Building Automation/History

From Wikiversity
Jump to navigation Jump to search
ASHRAE TC 1.4 Closing Session at the 2015 Chicago Conference

In June 2010 the ASHRAE Controls Theory and Applications Technical Committee (TC 1.4) identified a lack of education standards and post-secondary education programs for Building Automation Professionals as a pressing issue.

Such lack of standards led to each building automation company having to recruit people from other areas (Electronics, IT, Software Development, Mechatronics, HVAC Mechanical, etc.) then complete their education with the skills they considered necessary.

The lack of common background, language and standards made existent controls strategies perform very differently depending on who and with what system it was implemented, as well as making the industry ineffective at pooling resources to develop new strategies that could be used across different platforms.

The TC decided to address this problem.

The Certification Approach[edit | edit source]

This need for industry standards was initially approached by proposing an ASHRAE Certified Building Controls Professional program. The committee identified areas of knowledge that are required by technicians and engineers in the industry, which should be tested. But the contents of the test and the educational resources the applicants would use to prepare themselves for it were missing.

The certification initiative was pursued until June 2013, when ASHRAE declined to implement the program citing financial concerns. However, the committee was encouraged to build a standard education program, as the urgent need for it was also seen by ASHRAE leadership and its members.

At the same June 2013 conference, the Education Subcommittee of TC 1.4 was created to address this endeavor.

The Wiki Idea[edit | edit source]

In January 2014 the Subcommittee proposed not creating new material, but instead collecting already available resources, then structuring them into an education program which could be implemented by colleges and universities, as well as used by for self-actualization and change-of-industry by individuals and companies.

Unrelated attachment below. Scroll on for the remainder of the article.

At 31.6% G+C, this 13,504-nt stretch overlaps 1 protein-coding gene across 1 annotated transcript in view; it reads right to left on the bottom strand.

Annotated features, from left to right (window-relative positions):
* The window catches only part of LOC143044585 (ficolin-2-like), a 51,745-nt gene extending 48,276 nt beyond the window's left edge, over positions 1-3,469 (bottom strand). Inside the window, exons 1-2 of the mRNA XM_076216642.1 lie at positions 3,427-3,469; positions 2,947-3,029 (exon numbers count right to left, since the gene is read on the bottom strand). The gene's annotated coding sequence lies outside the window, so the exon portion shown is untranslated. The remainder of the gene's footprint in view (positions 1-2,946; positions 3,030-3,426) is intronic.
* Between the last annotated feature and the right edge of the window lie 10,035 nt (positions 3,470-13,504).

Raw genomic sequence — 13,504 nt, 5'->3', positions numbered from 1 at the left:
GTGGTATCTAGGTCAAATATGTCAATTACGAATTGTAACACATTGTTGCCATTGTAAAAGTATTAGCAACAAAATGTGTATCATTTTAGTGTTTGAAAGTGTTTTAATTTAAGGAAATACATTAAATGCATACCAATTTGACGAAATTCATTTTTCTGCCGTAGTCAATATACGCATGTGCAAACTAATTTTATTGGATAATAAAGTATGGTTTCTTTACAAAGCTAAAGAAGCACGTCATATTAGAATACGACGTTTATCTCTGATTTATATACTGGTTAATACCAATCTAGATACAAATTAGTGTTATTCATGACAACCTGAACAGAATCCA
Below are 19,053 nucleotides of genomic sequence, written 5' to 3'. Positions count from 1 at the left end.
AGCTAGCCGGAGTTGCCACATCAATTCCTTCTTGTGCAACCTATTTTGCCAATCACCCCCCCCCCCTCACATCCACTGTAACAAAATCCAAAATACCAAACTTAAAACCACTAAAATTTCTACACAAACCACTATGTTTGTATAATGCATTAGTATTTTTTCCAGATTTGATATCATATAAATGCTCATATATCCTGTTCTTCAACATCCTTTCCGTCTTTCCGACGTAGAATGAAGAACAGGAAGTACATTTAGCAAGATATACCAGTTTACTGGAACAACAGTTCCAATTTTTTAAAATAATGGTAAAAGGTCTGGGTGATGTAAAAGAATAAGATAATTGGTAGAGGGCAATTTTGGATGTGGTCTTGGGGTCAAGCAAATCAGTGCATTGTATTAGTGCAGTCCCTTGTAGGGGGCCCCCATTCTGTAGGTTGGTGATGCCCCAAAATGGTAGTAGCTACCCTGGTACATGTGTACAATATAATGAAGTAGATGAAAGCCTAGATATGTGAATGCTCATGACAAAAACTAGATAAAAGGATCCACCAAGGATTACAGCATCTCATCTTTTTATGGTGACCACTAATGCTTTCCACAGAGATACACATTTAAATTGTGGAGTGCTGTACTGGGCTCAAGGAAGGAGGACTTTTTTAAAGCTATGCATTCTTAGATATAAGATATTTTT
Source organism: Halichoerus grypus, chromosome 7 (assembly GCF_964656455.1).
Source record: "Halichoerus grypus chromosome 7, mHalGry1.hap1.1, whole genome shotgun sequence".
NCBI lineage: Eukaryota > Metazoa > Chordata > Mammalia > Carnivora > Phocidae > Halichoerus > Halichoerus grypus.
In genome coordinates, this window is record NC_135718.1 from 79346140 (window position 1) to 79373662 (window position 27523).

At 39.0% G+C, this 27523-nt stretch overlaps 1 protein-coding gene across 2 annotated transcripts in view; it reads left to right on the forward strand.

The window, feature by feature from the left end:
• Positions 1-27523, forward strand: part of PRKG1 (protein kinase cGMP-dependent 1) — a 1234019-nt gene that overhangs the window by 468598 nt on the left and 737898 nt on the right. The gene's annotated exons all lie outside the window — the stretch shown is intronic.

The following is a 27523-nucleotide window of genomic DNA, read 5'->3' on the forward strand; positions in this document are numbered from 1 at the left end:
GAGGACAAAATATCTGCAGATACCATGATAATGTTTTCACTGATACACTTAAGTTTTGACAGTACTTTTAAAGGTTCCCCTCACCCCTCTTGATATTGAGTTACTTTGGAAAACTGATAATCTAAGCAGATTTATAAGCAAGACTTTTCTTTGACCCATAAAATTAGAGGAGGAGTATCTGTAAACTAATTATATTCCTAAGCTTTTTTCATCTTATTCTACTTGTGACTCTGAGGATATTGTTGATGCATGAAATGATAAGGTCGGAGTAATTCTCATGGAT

Such an endeavor required resources beyond the capabilities of the Subcommittee, so the idea of developing it as a Wiki site, with a 2-Tier structure of volunteers, was proposed.

Members of Young Engineers in ASHRAE (YEA) declared their interest in participating in the project and proposed the Subcommittee should send a survey to all its members. Other groups, such as the LinkedIn Automation and Control Eng. were considered to participate.

In the first semester 2014 TC1.4 and TC7.3 (which was working on a similar idea) presented their project to the ASHRAE leadership and in June 2014, at the ASHRAE Annual Conference in Seattle, the Electronics Publications division decided the project was too ambitious for ASHRAE's resources. The problem was verifying and qualifying the resources listed in the site, which would be considered implicitly endorsed or approved by the Institution.

Construction Finally Begins[edit | edit source]

In January 2015 the TC 1.4 decided the project was worth it, but unable to overcome the "implicit endorsement objection", decided the Wiki should reside in a public server and be a non-sponsored project. The TC 1.4 Education Subcommittee would strive to maintain the Wiki list of pages, (in this project main page) which is the list of competencies required by Building Automation Professionals.

In May 2015, the Wiki project first pages were created by the then chair of the TC 1.4 Education Subcommittee and Controls manager at Armstrong Fluid Technology. The project stub was presented to the TC-1.4 Education Subcommittee at the 2015 Summer Conference in Atlanta in June 2015.

<Building Automation